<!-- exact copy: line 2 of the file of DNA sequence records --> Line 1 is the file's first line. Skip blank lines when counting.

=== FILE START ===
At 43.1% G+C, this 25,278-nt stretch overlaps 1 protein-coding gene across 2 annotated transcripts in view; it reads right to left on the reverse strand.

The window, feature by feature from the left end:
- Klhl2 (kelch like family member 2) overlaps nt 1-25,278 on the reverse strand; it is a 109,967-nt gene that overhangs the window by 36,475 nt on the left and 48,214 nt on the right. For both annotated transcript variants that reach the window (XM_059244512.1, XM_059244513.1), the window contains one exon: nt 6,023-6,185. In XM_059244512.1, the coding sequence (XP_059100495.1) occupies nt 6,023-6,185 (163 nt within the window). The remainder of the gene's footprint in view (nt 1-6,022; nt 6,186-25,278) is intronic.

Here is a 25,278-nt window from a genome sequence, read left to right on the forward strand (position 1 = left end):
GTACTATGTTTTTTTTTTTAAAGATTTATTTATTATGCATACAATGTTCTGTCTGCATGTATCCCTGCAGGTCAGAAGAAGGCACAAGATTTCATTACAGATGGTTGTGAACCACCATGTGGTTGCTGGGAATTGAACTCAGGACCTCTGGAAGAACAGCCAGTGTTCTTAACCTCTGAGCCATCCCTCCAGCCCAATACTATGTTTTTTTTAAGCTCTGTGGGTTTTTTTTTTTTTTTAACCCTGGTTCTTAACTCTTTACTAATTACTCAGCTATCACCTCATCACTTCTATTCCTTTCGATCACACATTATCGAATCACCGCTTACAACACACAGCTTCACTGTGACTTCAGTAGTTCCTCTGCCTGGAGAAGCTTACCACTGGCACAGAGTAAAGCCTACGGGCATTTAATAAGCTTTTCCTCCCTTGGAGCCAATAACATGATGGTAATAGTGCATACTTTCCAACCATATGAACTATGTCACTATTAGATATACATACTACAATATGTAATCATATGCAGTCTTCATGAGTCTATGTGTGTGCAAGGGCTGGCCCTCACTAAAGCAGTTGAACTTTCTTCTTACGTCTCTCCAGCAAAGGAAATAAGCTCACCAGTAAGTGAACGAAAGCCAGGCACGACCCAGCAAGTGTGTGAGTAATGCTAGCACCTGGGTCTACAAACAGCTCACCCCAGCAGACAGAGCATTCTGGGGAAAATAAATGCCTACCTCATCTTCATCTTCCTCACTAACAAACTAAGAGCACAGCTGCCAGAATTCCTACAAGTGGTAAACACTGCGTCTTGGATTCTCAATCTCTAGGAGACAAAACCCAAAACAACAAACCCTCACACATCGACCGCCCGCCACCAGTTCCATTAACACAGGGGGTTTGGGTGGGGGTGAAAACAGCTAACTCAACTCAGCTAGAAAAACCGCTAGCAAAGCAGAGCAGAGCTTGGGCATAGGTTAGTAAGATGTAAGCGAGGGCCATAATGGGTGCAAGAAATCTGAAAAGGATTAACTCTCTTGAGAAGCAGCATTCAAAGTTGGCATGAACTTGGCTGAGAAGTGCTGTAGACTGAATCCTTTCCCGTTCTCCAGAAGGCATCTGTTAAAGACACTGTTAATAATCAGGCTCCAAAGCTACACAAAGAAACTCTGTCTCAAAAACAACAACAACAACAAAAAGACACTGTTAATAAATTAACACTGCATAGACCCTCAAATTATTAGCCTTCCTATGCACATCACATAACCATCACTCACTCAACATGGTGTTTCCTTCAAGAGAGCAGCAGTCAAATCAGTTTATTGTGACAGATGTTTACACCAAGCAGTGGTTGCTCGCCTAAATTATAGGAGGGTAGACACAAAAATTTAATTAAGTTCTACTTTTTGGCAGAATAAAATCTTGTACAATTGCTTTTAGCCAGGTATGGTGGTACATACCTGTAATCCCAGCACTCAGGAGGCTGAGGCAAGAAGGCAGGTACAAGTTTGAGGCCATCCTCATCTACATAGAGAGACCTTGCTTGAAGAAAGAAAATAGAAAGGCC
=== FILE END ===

The window, feature by feature from the left end: